But some backers of Wi-Fi, including the Alliance, have said LTE-U could make it hard for wireless LAN users to get a packet in edgewise. Fans of the new technology, including Qualcomm, say it won't add any more interference than a new Wi-Fi access point would.
The WFA held its first industry workshop on interoperability last November. There, the group joined cellular and Wi-Fi companies to talk about tests that would determine whether a new product could cause unfair interference. Qualcomm, which participated in that first meeting, forecast at the time that a test plan might be ready in February.
More recently, the WFA had estimated development would take until at least August.
This is the first effort of its kind between two different industries - Wi-Fi and LTE - so there is much that has had to be worked out, Robinson of the alliance said. Most of the remaining work will go into verifying that the test plan works reliably, he said. The tests are designed to ensure that introducing an LTE-U product amid Wi-Fi networks wouldn't be any worse than adding one more Wi-Fi acess point.
As soon as the test plan is finished and verified in September, there will be at least one approved third-party lab where vendors can take their products for testing. The process for each will take a couple of weeks or less, Robinson said.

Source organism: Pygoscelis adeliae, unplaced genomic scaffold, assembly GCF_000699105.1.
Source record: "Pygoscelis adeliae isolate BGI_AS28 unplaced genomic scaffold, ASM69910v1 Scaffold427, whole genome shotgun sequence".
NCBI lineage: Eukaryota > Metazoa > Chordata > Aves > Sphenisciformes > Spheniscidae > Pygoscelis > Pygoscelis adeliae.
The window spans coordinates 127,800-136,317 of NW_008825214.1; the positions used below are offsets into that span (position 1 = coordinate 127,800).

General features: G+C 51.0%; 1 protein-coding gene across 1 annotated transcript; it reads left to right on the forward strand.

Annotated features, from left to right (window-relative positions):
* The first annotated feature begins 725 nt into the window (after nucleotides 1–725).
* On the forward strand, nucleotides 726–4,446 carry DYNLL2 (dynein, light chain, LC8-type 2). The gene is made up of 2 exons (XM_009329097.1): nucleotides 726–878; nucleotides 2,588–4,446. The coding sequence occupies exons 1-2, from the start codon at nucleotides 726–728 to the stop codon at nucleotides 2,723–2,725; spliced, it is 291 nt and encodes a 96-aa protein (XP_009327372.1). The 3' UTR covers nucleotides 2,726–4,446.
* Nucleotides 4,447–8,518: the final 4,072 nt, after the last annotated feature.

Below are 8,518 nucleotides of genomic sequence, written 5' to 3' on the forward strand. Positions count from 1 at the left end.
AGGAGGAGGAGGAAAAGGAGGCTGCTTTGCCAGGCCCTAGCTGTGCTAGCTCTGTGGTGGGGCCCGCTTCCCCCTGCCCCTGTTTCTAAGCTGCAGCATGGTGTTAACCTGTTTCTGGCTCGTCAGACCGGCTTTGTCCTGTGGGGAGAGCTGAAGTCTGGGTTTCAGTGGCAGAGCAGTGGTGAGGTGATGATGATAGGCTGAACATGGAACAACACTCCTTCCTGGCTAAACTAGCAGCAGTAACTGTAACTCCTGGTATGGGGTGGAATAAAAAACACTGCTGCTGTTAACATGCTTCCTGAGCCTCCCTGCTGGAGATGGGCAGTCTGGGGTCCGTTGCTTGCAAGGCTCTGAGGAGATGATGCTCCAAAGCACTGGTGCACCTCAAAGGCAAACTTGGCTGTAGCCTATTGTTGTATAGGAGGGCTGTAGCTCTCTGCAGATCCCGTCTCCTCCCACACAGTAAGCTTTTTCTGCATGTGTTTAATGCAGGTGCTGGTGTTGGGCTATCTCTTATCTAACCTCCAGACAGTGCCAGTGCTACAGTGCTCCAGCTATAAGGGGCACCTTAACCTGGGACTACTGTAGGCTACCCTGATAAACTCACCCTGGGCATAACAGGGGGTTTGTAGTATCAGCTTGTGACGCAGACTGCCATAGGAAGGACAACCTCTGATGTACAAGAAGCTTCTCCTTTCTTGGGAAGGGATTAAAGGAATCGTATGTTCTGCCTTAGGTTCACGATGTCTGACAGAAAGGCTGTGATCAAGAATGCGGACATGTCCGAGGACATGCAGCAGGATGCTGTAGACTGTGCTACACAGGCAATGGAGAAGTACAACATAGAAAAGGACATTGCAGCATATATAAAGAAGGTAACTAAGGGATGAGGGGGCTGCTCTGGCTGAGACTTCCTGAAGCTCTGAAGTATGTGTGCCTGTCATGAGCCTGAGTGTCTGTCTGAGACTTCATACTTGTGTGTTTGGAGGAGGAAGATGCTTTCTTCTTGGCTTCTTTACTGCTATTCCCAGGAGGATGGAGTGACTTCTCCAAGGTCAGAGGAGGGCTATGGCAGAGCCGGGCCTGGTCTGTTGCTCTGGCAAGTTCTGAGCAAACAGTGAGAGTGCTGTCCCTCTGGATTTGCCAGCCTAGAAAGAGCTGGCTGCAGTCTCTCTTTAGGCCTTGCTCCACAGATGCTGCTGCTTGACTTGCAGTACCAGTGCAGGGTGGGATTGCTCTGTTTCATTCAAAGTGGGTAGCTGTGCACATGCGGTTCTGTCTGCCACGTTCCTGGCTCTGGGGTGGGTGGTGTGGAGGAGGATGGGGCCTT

One reason for the growing tension may be a fear that time running out for LTE-U even after big investments in it by Qualcomm and others.
Another form of unlicensed LTE, called LAA (Licensed-Assisted Access), is completed and headed toward commercial release. LAA includes more features to ensure it coexists with Wi-Fi, and it's permitted in more parts of the world than LTE-U, such as in Europe. The major makers of LTE-U technology, including Qualcomm, are also pursuing LAA.
WFA expects the tests being developed now to work with LAA too.
Source: Computerworld US
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